DAVID CESARANI, OBE, was Research Professor in History at Royal Holloway, University of London and the award-winning author of Becoming Eichmann and Major Farran's Hat. He was awarded the OBE for services to Holocaust Education and advising the British government on the establishment of Holocaust Memorial Day. He died in October 2015.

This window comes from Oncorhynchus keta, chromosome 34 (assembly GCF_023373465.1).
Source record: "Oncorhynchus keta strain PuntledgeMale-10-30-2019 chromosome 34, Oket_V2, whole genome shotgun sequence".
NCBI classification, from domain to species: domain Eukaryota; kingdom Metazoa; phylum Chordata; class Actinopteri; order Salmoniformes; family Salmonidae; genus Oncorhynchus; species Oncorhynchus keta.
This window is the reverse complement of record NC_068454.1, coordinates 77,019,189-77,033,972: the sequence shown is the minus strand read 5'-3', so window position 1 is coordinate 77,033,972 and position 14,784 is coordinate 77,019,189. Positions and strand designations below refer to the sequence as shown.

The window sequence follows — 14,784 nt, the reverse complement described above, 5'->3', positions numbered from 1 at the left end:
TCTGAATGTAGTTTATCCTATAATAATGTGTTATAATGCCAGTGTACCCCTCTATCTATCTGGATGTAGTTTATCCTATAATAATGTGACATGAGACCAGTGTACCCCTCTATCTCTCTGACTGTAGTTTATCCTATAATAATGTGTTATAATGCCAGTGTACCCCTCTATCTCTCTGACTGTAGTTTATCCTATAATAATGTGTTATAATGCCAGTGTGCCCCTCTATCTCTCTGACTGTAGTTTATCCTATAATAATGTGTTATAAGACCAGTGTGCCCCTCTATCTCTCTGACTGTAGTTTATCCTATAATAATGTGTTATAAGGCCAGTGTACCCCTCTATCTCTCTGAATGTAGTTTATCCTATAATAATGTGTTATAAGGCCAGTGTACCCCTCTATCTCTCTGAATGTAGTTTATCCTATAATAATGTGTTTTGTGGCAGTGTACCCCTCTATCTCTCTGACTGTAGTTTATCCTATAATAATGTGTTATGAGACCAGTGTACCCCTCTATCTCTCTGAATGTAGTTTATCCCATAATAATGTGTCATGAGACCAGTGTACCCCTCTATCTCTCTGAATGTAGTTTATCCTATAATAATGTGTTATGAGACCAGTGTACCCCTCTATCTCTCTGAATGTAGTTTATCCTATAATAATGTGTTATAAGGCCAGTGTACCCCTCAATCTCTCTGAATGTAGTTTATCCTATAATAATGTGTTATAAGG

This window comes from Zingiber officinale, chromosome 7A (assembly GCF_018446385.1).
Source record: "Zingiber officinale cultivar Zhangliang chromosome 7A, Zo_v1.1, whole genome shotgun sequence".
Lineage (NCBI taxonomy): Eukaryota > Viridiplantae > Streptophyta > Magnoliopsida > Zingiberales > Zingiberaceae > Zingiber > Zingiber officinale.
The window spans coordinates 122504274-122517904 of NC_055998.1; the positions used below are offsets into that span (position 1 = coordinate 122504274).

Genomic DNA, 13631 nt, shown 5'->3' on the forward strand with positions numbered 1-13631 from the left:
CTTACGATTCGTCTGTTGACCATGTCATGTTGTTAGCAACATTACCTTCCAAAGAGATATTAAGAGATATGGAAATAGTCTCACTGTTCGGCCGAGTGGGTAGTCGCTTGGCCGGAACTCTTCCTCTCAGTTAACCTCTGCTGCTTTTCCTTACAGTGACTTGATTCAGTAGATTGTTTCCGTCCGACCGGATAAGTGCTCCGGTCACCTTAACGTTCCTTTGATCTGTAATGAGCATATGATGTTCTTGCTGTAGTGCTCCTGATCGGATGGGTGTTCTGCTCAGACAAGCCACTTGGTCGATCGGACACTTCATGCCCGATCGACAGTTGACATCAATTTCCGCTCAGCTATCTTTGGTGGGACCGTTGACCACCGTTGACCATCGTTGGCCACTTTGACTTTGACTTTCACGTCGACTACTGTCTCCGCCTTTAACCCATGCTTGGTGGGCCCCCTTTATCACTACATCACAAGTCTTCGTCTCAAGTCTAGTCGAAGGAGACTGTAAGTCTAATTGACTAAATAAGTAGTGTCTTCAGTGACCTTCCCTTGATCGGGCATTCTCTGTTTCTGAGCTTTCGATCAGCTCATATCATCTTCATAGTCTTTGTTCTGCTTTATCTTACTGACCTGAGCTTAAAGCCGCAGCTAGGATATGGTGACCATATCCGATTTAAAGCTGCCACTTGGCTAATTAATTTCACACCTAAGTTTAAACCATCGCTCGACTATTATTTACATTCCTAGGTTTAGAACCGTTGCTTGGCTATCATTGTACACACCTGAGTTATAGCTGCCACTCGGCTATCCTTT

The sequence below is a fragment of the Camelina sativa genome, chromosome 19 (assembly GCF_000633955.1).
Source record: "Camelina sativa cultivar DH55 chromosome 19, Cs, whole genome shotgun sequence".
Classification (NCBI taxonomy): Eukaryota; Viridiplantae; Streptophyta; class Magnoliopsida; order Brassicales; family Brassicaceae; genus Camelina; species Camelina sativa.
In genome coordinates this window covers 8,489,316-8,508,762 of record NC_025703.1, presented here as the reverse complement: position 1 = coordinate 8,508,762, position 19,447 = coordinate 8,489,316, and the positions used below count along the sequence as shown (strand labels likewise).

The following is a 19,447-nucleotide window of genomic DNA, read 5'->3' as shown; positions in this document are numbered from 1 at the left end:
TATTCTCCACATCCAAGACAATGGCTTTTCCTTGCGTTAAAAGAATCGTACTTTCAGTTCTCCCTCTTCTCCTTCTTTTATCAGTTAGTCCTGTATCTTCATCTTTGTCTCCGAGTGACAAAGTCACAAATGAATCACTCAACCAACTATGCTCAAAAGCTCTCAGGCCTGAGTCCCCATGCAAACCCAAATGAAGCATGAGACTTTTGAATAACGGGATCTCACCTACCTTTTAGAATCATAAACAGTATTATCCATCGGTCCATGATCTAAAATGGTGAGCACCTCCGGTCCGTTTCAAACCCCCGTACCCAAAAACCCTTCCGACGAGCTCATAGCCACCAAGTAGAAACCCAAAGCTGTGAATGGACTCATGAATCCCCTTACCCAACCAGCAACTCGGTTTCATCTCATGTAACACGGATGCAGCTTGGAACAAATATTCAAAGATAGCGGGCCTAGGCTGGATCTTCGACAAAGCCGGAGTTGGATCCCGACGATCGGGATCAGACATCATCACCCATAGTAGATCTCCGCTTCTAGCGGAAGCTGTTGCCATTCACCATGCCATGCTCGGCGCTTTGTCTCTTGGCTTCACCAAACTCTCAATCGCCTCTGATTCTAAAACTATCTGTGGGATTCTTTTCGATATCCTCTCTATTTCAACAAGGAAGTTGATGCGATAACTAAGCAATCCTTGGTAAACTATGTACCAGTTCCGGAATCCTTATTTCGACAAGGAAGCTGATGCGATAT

"This splendid book will serve as a fitting end to his career, but it is an enormous loss that it should have to do so...Few if any have traced as well as David Cesarani does here the global skeins of influence, ideas and power on which Jewish fates hung." - The Times Literary Supplement"A brilliant synthesis and interpretation of the greatest crime of the modern era ... There is so much of value in this harrowing and extraordinary book that it's hard to encompass in a review ... There are stories here I didn't know and could scarcely have imagined ... A book that demands to be read and deserves every historical award going." - Oliver Kamm, The Times (London) "This is an elegantly written, honest and plausible account and it deserves to be widely read and reflected upon in a continent where racial and religious prejudice is not as far below the surface as we would like to think. Final Solution is a fitting monument to a fine historian and a fine human being." - Richard Overy, Literary Review "A masterpiece . . . dense with fascinating detail, so very well written, and so passionately and compellingly argued." - Jewish Chronicle "With his ability to bring coherence to the confusion of genocide and connect those narratives to geopolitical events, Cesarani makes us rethink the Holocaust." - Prospect "Traces a path across a vast mass of material - new and old - demonstrating with urgency and verve how Hitler's progress towards mass extermination of the Jews was never pre-planned or preordained . . . utterly convincing . . . One of Cesarani's most remarkable achievements is to reinvigorate this monstrous narrative." - Sarah Helm, Daily Telegraph "Lengthy, compelling and devastating . . . a powerful and intensely moving account, drawing on the diaries and letters of those who suffered and died as well as the historical accounts and bland instructions of the remorseless killers." - Irish Independent "It is difficult not to be first moved and then overwhelmed by the mere listing of what happened, and in this respect Cesarani has fulfilled his ambition of reclaiming the killings of the Jews for another generation." - Observer